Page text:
You've found us in English! The English version of is currently only available in a beta version. This means, among other things, that the majority of articles are machine translated. We hope you'll still want to stick around a little longer

The gaming industry is booming like never before. So why are investors still hesitant?


While the Danish gaming industry is gradually turning over and exporting billions every year, gaming studios are still having a hard time finding investors for new projects. One of the reasons is a lack of investment precedents, venture capital funds say.

The idea that the gaming industry is a phenomenon reserved for a nerdy niche segment has gradually become so outdated that it has eventually been put aside. Luckily. Today, the world population is gaming like never before – on computers, consoles or telephones. The global gaming industry has an annual turnover of more than DKK 200 billion. dollars – much more than both the film and music industry.

In 2020, the Danish gaming industry had a turnover of approximately DKK 2.65 billion kroner according to the industry’s own estimate – a colossal increase of 184 percent since 2017. Nevertheless, our neighbouring countries are still far ahead in the area with industries that are many times larger. In Sweden alone, sales in the same year amounted to DKK 24.5 billion kroner.

In December, this prompted a number of game studies and the Producers’ Association to call for wider recognition of an industry in enormous growth from the Danish investment world. Investors and venture capital funds are reluctant to invest because it is a difficult area to analyze, critics said. And there may be something to that.

Anders Bach Waagstein, co-founder and General Partner in Pre Seed Ventures.

“The history of investments and experience are both hugely important in assessing the potential of very early game startups. And both we (PSV) and the Danish ecosystem in general lack history and therefore many investors are left with only a subjective assessment of whether a game startup is good or bad. And that is both insufficient and a very risky background to make an investment decision based on,” Anders Bach Waagstein, co-founder and General Partner of the Pre Seed Ventures (PSV) Tech01 fund, explains.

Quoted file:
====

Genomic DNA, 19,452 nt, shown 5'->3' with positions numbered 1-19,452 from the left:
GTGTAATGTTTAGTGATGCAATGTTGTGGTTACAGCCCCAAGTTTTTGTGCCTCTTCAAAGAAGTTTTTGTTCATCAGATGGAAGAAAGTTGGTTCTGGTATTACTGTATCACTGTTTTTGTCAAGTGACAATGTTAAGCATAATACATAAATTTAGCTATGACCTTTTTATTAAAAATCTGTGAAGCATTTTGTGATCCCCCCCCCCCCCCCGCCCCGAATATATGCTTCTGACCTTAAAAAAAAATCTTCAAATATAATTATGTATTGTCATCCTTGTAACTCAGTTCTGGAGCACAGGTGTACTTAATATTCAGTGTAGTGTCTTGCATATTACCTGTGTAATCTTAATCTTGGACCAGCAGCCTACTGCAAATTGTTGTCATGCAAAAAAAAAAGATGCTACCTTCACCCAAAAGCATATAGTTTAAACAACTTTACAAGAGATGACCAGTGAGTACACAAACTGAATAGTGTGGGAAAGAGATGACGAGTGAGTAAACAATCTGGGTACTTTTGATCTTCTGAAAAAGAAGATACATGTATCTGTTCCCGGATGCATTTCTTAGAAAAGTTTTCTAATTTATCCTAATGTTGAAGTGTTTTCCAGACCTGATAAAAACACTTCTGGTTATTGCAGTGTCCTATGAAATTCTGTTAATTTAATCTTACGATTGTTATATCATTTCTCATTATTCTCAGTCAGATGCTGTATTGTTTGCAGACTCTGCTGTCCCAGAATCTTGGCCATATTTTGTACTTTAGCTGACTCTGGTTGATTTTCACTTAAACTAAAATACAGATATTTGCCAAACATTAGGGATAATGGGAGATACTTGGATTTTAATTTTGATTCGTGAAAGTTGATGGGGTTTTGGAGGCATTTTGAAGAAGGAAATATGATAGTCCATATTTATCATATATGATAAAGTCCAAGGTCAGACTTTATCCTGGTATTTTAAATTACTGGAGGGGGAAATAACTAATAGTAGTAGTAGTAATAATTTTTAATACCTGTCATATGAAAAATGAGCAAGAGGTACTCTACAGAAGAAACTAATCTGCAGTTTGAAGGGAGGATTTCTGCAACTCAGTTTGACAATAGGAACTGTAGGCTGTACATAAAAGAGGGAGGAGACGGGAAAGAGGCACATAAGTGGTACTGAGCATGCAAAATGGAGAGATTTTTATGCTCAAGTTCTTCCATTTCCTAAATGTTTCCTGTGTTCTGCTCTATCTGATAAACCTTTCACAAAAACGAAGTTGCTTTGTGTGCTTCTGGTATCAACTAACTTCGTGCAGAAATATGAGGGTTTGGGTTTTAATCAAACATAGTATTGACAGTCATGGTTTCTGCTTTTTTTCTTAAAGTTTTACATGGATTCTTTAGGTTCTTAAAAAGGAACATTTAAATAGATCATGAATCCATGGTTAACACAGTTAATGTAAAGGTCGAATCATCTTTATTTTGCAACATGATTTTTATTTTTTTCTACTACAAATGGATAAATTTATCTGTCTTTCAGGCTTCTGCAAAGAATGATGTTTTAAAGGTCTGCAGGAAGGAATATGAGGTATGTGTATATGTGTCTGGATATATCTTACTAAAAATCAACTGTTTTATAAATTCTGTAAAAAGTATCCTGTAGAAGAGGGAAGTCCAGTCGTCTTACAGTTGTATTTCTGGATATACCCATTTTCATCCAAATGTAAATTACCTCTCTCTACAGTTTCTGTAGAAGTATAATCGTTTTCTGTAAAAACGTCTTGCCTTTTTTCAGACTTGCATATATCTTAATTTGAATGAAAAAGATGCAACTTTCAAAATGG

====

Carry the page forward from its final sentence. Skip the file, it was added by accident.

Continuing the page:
At PSV, they actively invest in companies such as Gamerpay, which work structurally in the gaming industry as a trading platform for ‘skins’ across various game titles. But they are still hesitant when it comes to investing in studios that produce or publish the games themselves. Here, the Danish ecosystem around the gaming industry lacks some experience and some exits, Anders Bach Waagstein says.

“What we have seen in the b2b-SaaS area, for example, is that over a number of years, generations of successful companies have emerged, from which new teams and companies with new solutions have sprung up. This is how an ecosystem is built. Experience simply creates sharper projects. At this point, I would think that we in the gaming industry still lack generations 2 and 3,” Anders Bach Waagstein says.

The chicken or the egg

Organizationally, there are also dilemmas in the industry.

In contrast to, for example, Sweden, which has the dedicated industry organization Dataspelsbranschen, Danish game studios still belong to the Producentforening along with a number of other creative and visual professions. And when game developers apply for public funding, it must be done through the Danish Film Institute (DFI).

That means that the game studios focus too much on art and culture, and too little on becoming a large and sustainable business says Søren Gleie, CEO and founder of the stock-listed game studio Trophy Games, which in addition to developing games also invests in other gaming companies.

“It is unfortunate that the only grant system in Denmark is under DFI, where there have strong criteria for artistic and cultural values. That means many small studios or game developers shape their product in that direction – and it dissolves the commercial mindset in these potentially large gaming companies before they have even started,” Søren Gleie says.

The Trophy Games CEO greatly misses a broader recognition at the societal level that can help fulfil the potential in the Danish gaming industry.

“It is unambitious that we do not have our own industry organization in the gaming industry, but must ‘share’ with the film industry. It should almost be the other way around. The film industry is nothing in terms of size in relation to the game industry,” he says.

Søren Gleie, CEO and founder of Trophy Games.

When it comes to the lack of investment, it is in many ways the story of the chicken or the egg. It’s a Gordian knot that demands people in all parts of the ecosystem to become better at working with game titles as investments, the Trophy Games founder explains.

“The venture capital funds see it as an investment just like anything else. And we have not yet reached a point where game startups today have the necessary experience in the team from other exits or the required professionalization that makes it easier to get investors on board. But at some point, there will be exits, and then we will see a completely different traction and willingness to invest – I have no doubt about that at all,” Søren Gleie says.

Get our magazine "Games as a Business"

…you will also be signed up for our weekly newsletter with the latest news and stories from the Danish startup-ecosystem!

Vi spammer ikke, og du kan altid afmelde dig igen!
Læs vores privatlivspolitik hvis du vil vide mere.

Er du investor - eller bare ekstra nysgerrig?

Tilmeld dig nyhedsbrevet "Investornyt", hvor du får portrættet af Ugens Startup med ekstra baggrundsviden og en oversigt over de seneste investeringshistorier i økosystemet lige i indbakken.

Vi spammer ikke! Læs vores privatlivspolitik hvis du vil vide mere.